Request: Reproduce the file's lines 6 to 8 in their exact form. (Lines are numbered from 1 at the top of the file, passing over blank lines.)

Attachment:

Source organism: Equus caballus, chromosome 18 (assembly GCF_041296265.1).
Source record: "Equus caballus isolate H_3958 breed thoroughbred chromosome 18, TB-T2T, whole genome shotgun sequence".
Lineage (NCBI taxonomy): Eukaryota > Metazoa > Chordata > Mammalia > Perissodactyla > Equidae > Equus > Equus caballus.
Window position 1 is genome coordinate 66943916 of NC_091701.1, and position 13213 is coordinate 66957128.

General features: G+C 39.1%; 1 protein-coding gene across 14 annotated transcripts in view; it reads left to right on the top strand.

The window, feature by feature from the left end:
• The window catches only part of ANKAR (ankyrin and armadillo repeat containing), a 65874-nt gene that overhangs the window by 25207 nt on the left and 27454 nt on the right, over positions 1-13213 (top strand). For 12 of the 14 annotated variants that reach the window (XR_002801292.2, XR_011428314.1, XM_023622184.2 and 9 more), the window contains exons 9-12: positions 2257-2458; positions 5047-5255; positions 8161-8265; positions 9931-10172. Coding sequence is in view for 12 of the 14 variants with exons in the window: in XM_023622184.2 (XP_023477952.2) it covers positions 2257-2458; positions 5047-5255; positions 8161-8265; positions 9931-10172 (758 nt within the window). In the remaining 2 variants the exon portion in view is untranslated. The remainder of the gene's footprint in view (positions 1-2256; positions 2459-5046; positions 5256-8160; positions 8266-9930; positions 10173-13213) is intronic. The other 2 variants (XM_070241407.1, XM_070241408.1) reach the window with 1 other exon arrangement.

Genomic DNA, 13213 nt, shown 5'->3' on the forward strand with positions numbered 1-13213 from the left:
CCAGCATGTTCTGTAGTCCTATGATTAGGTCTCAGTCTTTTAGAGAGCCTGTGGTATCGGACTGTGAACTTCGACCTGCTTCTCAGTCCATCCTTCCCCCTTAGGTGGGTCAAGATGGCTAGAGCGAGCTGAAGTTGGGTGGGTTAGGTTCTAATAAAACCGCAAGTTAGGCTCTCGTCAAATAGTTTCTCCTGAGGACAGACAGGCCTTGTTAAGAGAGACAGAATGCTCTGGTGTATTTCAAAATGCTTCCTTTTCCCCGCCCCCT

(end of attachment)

The window, feature by feature from the left end:
• The window catches only part of ANKAR (ankyrin and armadillo repeat containing), a 65874-nt gene that overhangs the window by 25207 nt on the left and 27454 nt on the right, over positions 1-13213 (top strand). For 12 of the 14 annotated variants that reach the window (XR_002801292.2, XR_011428314.1, XM_023622184.2 and 9 more), the window contains exons 9-12: positions 2257-2458; positions 5047-5255; positions 8161-8265; positions 9931-10172. Coding sequence is in view for 12 of the 14 variants with exons in the window: in XM_023622184.2 (XP_023477952.2) it covers positions 2257-2458; positions 5047-5255; positions 8161-8265; positions 9931-10172 (758 nt within the window). In the remaining 2 variants the exon portion in view is untranslated. The remainder of the gene's footprint in view (positions 1-2256; positions 2459-5046; positions 5256-8160; positions 8266-9930; positions 10173-13213) is intronic. The other 2 variants (XM_070241407.1, XM_070241408.1) reach the window with 1 other exon arrangement.

Genomic DNA, 13213 nt, shown 5'->3' on the forward strand with positions numbered 1-13213 from the left: